“I’m sorry I was such a shit to you. I got lost, I think. Not that that’s a good excuse. I don’t really have another reason. They just take everything from you, you know? They really do. Your son, he’s beautiful. He is beautiful. And everyone is praying for him, but I wouldn’t worry, seriously, because I think he’s just like you. He’s a fighter. And he doesn’t deserve to grow up in this place. He deserves to be free. They all deserve to be free. So, Natalie, I’m going to get them out. I don’t really know how yet, but I swear to you, I’m going to get them out. Because Gilead should know how this feels. It’s their turn to hurt.”

June’s going all Schindler’s List then. It’s a welcome change from reckless and cruel, so I’m here for it. The song that haunted her for months becomes a comforting lullaby and a promise. The credits roll with just the sounds of the beeping and the ventilator accompanying them. Both cease quietly and peacefully. RIP, Natalie.

Callbacks and References

I might be harsh with Doctor Douchebag’s nickname, but hey, they aren’t exactly a shining bunch. To survive the first purges, they were either lucky or complicit. Despite the occasional Not Awful Person Working in Healthcare, like this guy:

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…the ones we’ve seen so far have either been creepy, or inept, or complicit in torture and mutilation, so Doctor Douchebag is kind of bearing the weight of all the doctors who came before him. He might claim he’s honouring the life of ‘the handmaid’ but really, is that what he was doing?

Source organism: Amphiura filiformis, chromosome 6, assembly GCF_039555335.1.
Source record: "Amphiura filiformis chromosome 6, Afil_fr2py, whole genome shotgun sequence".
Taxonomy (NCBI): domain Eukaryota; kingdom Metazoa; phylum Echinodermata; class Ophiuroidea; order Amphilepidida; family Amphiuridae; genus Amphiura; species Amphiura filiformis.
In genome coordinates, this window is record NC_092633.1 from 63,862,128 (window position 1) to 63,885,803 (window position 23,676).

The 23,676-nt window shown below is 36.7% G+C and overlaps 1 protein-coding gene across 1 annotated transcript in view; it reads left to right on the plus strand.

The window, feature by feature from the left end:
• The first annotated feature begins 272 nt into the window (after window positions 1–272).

This isn’t the first time that June was at risk of losing her sanity. When she was locked in her room by Serena, she nearly broke. Back then, the faux-Latin graffiti gave her something to cling to.

Aunt Lydia has used solitary confinement as a punishment before — she kept a pregnant handmaid chained up at the Red Center, and then offered June a choice of this fate or going back to the Waterford house.

Janine was trying so hard to return some favours this week. She was looked after by June and Moira at the Red Center, when she was close to losing herself, and she was saved by handmaid solidarity at the end of season 1. I wish she had been the one to get June on track again.

The handmaids who seemed to be true believers or (at the very least) the most obedient — Natalie and Lillie — both swung drastically in the other direction before they died.

The Janine / Aunt Lydia relationship continues to be horribly fascinating.

The young girl with her earnest, sad eyes reminded me so much of Eden. Bodes well.

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Next time: We’re back to the Lawrence house and June can make a start on her Great Plan. There’s just one problem: the Waterfords are back in town with their new BFF, High Commander Winslow, and they are all a bit suspicious about Commander Lawrence… 4 more episodes to go!

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Hannah Sole is a Staff Contributor. You can follow her on Twitter.


Header Image Source: Hulu